To begin with, I chose the title very carefully. It is not a Palestine vs. Israel conflict as there are civilians from both sides that are against it and it is definitely not a Muslim vs. Jewish conflict, it is a conflict between multiple groups of people in these territories. Furthermore, with friends on both sides, pro-Israel and pro-Palestine,  I can claim that I can see two sides of the argument and will try to remain as objective as possible.

An Introduction to the History of the Conflict

Believe it or not, there was not always a conflict between Jewish people in the area and Arabs. I say Jewish and not Zionist because Jews, will naturally get drawn into the conflict and hate directed towards Zionists. This is the same thing that happened when terrorists groups that claimed…

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Mentalist The Blue Bird Review


FBI consultant Patrick Jane is disturbed when he learns that longtime colleague/friend/love-interest Agent Teresa Lisbon is moving to Washington DC with her boyfriend. In what will be their last case together, a series of events culminate which could bring them closer or tear them apart forever.

Concise Verdict

RB: I was never very happy with the storyline of having Lisbon rush headlong into a relationship with Agent Pike. There just didn’t seem to be enough of a foundation for it. And yet this episode made it worth it. Oh, so worth it. Top kudos go to B. Heller for writing it, Baker and Tunney for acting the heck out of it, and composer Blake Neely for bringing back our favorite musical themes with just enough of a spin on them to make this an extra special episode. It makes me almost sad that it’s not the last one because I couldn’t have asked for a more perfect ending. 10/10.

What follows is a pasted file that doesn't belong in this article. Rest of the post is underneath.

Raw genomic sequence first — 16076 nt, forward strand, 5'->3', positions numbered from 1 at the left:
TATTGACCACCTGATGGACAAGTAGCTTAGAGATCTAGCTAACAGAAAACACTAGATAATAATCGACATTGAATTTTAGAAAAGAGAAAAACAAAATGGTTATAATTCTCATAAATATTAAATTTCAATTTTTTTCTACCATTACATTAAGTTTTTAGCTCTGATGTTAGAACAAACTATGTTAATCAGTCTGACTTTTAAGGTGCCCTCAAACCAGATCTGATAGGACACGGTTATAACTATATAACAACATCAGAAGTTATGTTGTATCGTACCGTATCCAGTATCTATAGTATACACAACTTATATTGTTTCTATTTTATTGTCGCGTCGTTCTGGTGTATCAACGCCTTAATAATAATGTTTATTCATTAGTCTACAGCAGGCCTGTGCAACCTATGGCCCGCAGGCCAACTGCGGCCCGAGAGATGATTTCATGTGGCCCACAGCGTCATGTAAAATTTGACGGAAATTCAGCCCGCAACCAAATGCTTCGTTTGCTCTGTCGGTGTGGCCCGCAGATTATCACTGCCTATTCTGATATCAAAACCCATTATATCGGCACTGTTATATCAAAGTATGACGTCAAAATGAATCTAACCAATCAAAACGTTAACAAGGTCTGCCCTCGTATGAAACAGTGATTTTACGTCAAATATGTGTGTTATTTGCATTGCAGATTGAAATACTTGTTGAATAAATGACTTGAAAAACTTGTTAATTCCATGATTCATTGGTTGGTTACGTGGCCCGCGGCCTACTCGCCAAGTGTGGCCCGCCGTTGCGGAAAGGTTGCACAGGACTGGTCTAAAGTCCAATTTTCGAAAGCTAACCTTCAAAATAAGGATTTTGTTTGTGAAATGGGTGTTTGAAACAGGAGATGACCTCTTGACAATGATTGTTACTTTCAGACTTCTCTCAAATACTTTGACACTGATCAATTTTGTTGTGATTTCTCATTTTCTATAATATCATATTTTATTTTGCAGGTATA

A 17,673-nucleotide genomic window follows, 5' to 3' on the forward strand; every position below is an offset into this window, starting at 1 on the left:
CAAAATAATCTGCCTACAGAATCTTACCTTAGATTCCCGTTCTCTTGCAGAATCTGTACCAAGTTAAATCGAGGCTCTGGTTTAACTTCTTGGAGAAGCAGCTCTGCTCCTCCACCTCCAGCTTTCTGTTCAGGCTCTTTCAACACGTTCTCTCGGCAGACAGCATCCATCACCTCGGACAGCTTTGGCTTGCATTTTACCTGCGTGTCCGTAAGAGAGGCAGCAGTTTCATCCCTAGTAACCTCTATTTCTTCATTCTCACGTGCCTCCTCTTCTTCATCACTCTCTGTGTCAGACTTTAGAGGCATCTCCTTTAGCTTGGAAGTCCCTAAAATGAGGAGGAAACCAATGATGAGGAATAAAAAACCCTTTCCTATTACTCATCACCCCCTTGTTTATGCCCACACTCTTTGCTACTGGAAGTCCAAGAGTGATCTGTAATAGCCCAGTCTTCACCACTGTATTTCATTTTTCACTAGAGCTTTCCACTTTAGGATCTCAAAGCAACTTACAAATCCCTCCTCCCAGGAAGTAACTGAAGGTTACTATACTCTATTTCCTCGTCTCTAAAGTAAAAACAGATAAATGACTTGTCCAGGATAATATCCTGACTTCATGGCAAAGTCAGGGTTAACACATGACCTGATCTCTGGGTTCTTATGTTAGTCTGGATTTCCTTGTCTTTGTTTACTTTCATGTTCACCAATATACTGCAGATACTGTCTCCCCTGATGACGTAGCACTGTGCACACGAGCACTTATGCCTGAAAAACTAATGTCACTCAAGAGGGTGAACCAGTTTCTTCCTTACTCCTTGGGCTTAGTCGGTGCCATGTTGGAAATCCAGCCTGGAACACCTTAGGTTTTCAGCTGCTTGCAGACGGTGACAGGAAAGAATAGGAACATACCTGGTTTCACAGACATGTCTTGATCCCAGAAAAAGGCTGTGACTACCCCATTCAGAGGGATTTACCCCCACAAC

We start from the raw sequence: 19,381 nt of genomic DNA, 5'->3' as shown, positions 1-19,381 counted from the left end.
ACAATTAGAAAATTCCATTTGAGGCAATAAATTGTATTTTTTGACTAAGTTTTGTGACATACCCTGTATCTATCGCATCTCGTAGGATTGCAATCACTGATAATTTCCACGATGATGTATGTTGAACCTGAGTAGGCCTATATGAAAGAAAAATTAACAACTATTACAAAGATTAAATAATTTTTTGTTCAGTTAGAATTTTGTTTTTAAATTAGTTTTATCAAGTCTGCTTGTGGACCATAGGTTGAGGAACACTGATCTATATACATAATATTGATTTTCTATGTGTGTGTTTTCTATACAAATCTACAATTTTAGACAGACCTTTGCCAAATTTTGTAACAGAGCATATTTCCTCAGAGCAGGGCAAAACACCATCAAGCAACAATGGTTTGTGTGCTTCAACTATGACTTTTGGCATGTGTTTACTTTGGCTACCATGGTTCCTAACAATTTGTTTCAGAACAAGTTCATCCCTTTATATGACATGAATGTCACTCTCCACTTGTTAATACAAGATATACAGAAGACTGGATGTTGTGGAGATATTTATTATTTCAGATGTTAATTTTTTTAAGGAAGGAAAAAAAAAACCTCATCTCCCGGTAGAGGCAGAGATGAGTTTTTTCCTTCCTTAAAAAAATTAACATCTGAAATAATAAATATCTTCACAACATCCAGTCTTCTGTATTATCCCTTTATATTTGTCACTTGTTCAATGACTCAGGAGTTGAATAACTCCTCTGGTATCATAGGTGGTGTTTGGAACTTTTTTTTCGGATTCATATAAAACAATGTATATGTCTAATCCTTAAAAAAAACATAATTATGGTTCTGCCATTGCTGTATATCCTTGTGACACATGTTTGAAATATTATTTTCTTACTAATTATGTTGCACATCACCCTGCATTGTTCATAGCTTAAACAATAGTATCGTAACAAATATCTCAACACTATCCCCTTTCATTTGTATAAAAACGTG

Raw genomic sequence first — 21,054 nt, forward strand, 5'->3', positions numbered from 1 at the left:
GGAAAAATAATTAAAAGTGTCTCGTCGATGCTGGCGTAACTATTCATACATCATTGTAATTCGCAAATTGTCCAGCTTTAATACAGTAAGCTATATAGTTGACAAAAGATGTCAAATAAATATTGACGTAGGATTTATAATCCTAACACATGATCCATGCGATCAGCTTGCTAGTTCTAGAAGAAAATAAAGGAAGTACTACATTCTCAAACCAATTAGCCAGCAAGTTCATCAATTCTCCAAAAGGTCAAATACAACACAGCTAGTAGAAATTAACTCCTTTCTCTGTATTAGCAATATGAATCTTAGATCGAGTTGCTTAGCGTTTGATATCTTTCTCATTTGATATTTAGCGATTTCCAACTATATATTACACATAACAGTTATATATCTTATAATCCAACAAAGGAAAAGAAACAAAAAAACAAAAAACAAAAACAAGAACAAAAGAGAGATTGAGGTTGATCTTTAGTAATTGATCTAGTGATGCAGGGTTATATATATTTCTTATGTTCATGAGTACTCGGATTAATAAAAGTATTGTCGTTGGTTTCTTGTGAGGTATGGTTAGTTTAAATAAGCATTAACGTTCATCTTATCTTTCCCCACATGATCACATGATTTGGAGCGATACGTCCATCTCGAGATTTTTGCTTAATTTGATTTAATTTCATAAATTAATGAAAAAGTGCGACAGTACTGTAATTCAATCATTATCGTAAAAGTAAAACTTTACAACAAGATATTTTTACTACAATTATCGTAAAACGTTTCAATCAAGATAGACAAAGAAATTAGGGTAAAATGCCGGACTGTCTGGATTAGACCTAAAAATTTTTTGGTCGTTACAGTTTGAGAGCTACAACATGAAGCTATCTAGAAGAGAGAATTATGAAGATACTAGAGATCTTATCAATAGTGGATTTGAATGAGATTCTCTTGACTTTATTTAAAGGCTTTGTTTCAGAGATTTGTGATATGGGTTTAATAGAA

VIS #1: Jane and Cho investigate the first case

Violet: While it’s not unheard of, it’s still rather rare to see Cho and the unruly consultant paired up at a murder scene. Indeed, as Kim has remarked recently, Jane is usually with Lisbon, but here, not only is the stoic agent assuming her part, he’s also telling him about her departure, which she should have done but couldn’t bring herself to do at the very end of the previous episode.

Jane is amused: he offers a half-smile and replies confidently: « oh, Lisbon is not leaving ». All in all, that self-assured smugness enlightens the reason behind his lack of reaction to the proposal Pike made to Lisbon almost in front of him… He didn’t hear it. Plus, he apparently never took Pike as a real, durable threat: that is why he’s being so “chirpy”. His rival is now leaving and then Lisbon will be all his again… Hence the selfless talk he has been feeding her about doing what makes her happy: he never actually thought she might leave him to follow the other man. She never did it before, she wouldn’t now…

RB: I actually don’t think Jane was so self assured at the time of their talk at her house.  He took Pike’s being there at the time quite hard and his emotions at the time were quite genuine. Rather, after that talk, and the more days that went on with Lisbon’s silence, I think he allowed himself to assume that she was staying simply because she hadn’t told him he was leaving.

Violet:  Yes, it’s called denial. On the other hand, Lisbon’s reluctance to broach the subject is also telling. Given how little passion he showed about the subject, she’s avoiding both him and the theme as much as she can. There’s a huge lack of communication between them and the physical distance puts emphasis on the fact that she’s already becoming more detached from him.

But, when Cho insists that she’s really going, Jane’s true feelings on the matter come to the surface. He’s shell shocked, speechless and he cannot even process that he’s in front of the victim’s body. In a very funny moment, he interrupts the talk between Cho and the cop who called them: instead of giving precious insight into the case, he just blurts out “did you hear from her or from other people? », then keeps irrationally grasping at his fraying hopes by adding “I’ll believe it when I hear from her”… This hints that it’s not just incredulity on his part. He’s afraid and he’s feeling betrayed both because she’s leaving and because she didn’t tell him. The detail that the victim was stabbed in the back probably symbolizes how he must feel.